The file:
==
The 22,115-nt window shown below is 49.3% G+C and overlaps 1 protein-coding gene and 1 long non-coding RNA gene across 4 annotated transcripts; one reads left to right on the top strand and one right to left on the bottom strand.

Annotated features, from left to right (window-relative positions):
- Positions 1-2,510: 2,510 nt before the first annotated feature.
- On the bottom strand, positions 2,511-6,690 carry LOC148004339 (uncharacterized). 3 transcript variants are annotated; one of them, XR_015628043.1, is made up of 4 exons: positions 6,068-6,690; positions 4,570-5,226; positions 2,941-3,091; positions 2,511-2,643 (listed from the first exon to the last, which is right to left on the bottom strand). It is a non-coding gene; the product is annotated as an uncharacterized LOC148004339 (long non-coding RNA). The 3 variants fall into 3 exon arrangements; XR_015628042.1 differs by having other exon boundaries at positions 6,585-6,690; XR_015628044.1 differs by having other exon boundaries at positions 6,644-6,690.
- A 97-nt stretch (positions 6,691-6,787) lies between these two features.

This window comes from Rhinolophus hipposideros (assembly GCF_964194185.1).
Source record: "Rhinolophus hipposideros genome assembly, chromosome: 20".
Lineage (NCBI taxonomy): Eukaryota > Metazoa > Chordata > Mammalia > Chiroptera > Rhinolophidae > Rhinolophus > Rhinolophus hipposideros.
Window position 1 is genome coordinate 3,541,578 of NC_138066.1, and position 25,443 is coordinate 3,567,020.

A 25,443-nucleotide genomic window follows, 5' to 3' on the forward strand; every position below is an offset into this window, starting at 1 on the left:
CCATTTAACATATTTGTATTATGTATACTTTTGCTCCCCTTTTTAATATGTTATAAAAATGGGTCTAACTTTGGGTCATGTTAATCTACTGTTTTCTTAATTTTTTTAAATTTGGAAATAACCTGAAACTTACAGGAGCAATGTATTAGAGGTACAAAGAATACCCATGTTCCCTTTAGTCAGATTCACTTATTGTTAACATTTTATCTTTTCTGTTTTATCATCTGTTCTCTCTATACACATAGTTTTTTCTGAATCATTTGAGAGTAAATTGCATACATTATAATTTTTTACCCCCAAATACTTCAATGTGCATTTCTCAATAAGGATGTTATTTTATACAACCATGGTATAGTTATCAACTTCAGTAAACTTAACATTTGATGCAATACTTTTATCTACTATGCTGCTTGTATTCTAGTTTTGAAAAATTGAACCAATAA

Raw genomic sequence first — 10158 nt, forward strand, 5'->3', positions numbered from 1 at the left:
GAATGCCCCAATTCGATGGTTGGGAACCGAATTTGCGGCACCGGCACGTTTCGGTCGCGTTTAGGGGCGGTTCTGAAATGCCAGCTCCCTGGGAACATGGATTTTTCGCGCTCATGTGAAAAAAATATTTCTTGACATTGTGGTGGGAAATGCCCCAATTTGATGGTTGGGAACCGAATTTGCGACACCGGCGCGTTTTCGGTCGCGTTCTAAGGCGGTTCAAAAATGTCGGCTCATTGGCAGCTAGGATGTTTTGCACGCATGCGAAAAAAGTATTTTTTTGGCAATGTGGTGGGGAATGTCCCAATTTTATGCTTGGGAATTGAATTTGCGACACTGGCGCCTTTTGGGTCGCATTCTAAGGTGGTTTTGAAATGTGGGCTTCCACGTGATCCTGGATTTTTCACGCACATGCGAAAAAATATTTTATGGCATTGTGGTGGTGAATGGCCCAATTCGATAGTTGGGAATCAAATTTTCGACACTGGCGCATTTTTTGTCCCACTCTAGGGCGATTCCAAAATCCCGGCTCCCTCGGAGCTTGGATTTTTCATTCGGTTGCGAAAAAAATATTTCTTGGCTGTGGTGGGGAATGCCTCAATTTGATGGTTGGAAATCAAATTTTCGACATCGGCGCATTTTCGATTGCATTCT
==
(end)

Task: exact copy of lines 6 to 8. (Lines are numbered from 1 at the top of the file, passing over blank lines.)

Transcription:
This window comes from Rhinolophus hipposideros (assembly GCF_964194185.1).
Source record: "Rhinolophus hipposideros genome assembly, chromosome: 20".
Lineage (NCBI taxonomy): Eukaryota > Metazoa > Chordata > Mammalia > Chiroptera > Rhinolophidae > Rhinolophus > Rhinolophus hipposideros.